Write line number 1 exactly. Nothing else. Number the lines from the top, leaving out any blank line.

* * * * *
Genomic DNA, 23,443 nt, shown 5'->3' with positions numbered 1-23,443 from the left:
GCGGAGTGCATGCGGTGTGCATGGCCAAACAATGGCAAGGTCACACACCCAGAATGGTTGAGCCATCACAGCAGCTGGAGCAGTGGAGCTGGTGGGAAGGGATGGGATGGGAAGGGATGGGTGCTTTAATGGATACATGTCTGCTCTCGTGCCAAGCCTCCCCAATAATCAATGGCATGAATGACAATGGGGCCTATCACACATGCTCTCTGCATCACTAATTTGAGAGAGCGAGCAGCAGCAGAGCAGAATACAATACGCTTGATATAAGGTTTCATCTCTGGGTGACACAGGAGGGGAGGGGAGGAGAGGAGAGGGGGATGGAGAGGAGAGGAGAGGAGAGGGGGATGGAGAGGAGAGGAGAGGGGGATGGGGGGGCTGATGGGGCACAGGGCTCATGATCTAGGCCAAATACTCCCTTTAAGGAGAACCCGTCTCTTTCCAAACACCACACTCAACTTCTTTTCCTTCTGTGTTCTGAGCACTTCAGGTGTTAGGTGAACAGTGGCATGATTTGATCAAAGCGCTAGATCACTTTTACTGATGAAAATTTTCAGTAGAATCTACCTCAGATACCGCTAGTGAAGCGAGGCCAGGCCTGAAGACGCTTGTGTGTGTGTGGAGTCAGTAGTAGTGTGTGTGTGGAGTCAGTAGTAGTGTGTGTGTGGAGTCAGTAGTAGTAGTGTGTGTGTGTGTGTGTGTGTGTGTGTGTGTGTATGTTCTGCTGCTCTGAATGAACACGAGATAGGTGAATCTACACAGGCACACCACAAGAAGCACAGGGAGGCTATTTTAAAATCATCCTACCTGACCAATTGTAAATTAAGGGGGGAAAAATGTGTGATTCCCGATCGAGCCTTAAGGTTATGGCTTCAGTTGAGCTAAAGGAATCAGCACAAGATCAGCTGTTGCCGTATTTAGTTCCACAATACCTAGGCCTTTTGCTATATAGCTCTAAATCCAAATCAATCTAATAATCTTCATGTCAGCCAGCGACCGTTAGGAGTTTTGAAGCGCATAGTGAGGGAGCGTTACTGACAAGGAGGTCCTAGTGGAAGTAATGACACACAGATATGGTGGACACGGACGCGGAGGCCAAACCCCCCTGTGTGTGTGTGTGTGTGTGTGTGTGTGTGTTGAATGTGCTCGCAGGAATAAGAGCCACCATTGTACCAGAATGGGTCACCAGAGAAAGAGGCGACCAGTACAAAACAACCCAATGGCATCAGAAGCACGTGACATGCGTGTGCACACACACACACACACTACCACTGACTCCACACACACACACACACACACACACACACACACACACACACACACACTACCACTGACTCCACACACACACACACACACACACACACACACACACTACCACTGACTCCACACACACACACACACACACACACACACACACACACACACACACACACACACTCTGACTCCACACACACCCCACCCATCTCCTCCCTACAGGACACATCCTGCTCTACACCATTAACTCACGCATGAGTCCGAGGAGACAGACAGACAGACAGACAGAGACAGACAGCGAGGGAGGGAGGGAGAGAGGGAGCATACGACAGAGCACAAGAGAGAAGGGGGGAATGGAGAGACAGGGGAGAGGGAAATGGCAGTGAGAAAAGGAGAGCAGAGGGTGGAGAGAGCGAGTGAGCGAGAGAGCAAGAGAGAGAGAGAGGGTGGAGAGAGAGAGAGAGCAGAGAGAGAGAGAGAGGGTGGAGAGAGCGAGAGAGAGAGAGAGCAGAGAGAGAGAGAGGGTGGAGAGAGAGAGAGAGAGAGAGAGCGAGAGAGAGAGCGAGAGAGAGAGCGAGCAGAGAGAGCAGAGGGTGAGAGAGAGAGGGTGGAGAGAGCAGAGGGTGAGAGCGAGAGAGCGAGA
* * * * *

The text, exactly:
Genomic DNA, 23,443 nt, shown 5'->3' with positions numbered 1-23,443 from the left: